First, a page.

As I stated in the preamble to 'The Final Problem', my marriage and my subsequent start in private practice wrought a subtle but definite alternation in the pattern of my friendship with Sherlock Holmes. At first his visits to my new home were regular, and it was not infrequently that I repaid these calls with brief sojourns at my old Baker Street digs, where we star before the fire, smoked a pipe or two, and Holmes caught me up on his latest investigations.

Soon, however, even this arrangement underwent a change; Holmes's visits grew increasingly sporadic and their duration lessened. As my practice increased, it became a matter of greater difficulty to manage my reciprocations.

During winter of '90-'91, I saw him not at all and only learned from the papers that he was in France on a case. Two notes from him– dated Narbonne and Nimes, respectively–were all the information he volunteered upon the subject, and they were terse, showing me that his time was demanded elsewhere.

A wet spring served to increased yet again my little but sturdy practice and it was well into April without a word from Holmes in many months. It was April 24th, in fact, and I was just clearing out the day's debris from my consulting room (not yet being in the position to afford the luxury of a clerk), when into it stepped my friend.

I was astonished to see him–not, I hasten to add, because of the lateness of the hour (for I was used to his odd comings and goings), but because of the change in him. He seemed thinner and paler than usual, which was thin and pale indeed, for he was habitually gaunt and white. His skin had a positively unhealthy pallor and his eyes were without their usual twinkle. Instead they roved restlessly in their sockets, aimlessly taking in their surroundings (it seemed) and yet registering nothing.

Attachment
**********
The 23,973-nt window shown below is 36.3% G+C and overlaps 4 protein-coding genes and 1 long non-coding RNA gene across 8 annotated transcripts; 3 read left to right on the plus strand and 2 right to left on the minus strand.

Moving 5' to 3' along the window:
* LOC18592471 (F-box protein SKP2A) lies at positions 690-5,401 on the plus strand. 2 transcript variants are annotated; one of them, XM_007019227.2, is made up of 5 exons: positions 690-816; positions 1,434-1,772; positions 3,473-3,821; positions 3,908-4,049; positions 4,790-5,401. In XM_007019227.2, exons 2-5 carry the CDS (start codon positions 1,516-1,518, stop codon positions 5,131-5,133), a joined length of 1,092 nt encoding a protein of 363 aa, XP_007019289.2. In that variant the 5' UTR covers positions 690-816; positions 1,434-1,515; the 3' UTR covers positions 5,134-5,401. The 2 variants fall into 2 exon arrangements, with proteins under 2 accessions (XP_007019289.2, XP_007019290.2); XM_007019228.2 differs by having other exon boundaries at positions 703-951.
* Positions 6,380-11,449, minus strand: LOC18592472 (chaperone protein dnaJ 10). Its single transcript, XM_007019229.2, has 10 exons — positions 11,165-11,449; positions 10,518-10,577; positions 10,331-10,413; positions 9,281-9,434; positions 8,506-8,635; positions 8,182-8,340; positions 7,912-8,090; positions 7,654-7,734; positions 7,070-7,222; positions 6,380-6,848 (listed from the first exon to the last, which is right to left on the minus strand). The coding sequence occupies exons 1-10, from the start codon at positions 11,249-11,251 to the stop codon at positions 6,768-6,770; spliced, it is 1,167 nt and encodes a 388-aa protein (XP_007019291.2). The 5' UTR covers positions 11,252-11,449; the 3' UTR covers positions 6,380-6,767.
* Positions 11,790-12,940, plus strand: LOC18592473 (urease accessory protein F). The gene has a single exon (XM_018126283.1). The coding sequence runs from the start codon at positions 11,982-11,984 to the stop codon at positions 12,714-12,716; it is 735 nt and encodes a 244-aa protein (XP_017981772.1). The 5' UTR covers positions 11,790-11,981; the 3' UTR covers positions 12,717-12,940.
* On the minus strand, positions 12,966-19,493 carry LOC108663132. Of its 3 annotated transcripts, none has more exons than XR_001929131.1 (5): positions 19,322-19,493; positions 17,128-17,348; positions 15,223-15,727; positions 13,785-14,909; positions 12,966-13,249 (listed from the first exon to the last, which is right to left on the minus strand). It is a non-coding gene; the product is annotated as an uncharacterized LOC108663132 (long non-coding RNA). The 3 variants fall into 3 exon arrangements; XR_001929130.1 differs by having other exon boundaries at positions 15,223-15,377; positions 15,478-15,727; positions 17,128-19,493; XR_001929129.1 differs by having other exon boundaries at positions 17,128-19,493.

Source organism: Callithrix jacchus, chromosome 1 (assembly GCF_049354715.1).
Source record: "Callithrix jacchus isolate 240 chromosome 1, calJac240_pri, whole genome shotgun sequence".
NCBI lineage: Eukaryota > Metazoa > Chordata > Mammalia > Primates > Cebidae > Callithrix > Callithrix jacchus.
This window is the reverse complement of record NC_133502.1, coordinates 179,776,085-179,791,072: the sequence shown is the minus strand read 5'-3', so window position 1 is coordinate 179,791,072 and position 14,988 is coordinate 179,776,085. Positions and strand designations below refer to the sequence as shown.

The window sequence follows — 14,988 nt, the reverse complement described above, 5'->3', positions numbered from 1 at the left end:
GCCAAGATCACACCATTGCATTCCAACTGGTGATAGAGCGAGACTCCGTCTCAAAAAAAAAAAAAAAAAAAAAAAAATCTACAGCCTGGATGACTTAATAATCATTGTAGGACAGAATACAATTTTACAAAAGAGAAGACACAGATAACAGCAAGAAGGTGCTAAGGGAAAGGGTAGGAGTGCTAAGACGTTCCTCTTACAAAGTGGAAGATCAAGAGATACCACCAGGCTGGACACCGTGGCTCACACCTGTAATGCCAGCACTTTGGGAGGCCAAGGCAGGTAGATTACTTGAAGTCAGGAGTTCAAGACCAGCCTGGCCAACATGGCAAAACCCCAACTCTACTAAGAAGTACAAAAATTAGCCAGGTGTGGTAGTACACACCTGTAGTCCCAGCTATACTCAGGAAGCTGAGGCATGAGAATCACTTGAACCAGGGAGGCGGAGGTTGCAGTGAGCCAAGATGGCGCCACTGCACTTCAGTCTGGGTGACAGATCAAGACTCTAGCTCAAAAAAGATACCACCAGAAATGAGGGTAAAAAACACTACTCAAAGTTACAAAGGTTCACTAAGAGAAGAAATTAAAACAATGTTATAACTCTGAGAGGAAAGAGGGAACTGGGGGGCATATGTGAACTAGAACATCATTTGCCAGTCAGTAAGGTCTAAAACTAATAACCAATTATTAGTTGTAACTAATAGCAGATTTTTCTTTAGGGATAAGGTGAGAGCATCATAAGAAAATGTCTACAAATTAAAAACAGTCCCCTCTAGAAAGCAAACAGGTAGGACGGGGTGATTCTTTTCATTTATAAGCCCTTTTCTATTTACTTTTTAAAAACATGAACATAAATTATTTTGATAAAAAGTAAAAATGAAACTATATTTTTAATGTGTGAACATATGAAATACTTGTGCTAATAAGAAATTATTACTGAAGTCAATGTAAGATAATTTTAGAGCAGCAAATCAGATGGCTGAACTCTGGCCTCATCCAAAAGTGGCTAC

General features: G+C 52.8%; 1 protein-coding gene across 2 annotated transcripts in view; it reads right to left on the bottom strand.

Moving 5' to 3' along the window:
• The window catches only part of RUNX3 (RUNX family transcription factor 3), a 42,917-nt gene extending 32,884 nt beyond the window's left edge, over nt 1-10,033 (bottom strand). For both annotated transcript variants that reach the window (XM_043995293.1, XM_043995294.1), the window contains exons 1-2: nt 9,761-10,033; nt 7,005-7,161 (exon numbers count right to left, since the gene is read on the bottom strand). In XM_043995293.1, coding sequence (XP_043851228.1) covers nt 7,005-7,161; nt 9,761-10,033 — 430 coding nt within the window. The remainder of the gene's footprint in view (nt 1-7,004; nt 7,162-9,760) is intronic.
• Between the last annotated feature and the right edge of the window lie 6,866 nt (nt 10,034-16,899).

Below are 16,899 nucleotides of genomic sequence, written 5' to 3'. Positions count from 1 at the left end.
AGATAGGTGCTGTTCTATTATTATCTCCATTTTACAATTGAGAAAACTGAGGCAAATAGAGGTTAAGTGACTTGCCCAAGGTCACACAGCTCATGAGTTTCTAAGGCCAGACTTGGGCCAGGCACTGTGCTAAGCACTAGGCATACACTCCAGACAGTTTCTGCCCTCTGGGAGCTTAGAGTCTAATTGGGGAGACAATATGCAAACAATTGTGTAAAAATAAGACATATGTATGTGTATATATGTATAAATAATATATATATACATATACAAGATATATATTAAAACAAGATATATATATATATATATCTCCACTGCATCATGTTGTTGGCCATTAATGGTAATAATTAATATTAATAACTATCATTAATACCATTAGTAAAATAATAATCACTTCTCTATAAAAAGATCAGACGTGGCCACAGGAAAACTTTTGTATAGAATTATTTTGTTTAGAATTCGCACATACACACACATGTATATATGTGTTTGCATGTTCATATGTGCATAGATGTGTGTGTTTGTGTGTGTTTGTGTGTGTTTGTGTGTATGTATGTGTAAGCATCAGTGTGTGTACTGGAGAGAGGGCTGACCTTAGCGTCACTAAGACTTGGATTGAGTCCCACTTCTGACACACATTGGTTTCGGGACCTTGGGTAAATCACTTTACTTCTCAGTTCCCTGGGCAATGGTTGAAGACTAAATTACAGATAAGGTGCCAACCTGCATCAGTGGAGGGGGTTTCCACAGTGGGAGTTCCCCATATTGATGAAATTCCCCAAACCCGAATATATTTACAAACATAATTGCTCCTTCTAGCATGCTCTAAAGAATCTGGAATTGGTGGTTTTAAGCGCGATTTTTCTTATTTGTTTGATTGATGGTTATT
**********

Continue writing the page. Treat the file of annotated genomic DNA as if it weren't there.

"Have you any objection to my closing your shutters?" were almost the first words of his mouth. Before I could answer he edged his way quickly along the wall and, with an abrupt effort, flung closed and securely bolted the shutters. Fortunately there was a lamp burning in the room, and by its light I saw beads of perspiration trickling down his cheeks.

"What is the matter?" I asked.

"Air-guns." He drew out a cigarette and with twitching hands was fumbling in his pockets for a vesta. I had never known him to be so jumpy.

"Here." I lit the cigarette for him. He looked at me keenly for a moment over the wavering flame, no doubt discerning my surprise at his behaviour.

"I must apologise for calling so late." He sucked the smoke in gratefully, his head thrown quickly back. "Is Mrs. Watson in?" he went on before I had time to digest his apology. He was pacing about the small room now, oblivious of my stares.

"She is away on a visit."

"Indeed! You are alone?"


He ceased pacing as abruptly as he had begun, looked a me, and softened his expression in response to mine.

"My dear fellow, I owe you an explanation. I have no doubt you find this all very bizarre."

The Seven-Per-Cent Solution, Nicholas Meyer